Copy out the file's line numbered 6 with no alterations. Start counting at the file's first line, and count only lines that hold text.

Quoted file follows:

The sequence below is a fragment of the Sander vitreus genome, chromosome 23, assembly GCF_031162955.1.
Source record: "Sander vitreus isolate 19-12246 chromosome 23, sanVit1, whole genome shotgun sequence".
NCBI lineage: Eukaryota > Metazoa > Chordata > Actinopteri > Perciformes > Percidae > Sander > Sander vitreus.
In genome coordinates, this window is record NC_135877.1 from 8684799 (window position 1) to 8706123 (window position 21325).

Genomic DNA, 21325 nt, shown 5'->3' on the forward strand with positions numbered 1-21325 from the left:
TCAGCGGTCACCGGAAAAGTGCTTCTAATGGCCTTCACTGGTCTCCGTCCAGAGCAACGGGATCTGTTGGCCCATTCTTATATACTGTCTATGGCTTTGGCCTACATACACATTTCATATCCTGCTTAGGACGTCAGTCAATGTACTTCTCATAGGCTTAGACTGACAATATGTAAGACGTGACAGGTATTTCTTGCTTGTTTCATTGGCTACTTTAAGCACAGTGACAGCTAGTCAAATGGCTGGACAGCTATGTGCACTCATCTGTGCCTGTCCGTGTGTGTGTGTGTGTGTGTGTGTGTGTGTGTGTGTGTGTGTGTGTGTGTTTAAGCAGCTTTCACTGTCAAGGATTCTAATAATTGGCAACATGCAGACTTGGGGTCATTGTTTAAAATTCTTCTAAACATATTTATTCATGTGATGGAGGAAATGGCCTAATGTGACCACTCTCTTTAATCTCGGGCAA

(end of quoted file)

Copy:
TCAGCGGTCACCGGAAAAGTGCTTCTAATGGCCTTCACTGGTCTCCGTCCAGAGCAACGGGATCTGTTGGCCCATTCTTATATACTGTCTATGGCTTTGGCCTACATACACATTTCATATCCTGCTTAGGACGTCAGTCAATGTACTTCTCATAGGCTTAGACTGACAATATGTAAGACGTGACAGGTATTTCTTGCTTGTTTCATTGGCTACTTTAAGCACAGTGACAGCTAGTCAAATGGCTGGACAGCTATGTGCACTCATCTGTGCCTGTCCGTGTGTGTGTGTGTGTGTGTGTGTGTGTGTGTGTGTGTGTGTGTGTGTGTTTAAGCAGCTTTCACTGTCAAGGATTCTAATAATTGGCAACATGCAGACTTGGGGTCATTGTTTAAAATTCTTCTAAACATATTTATTCATGTGATGGAGGAAATGGCCTAATGTGACCACTCTCTTTAATCTCGGGCAA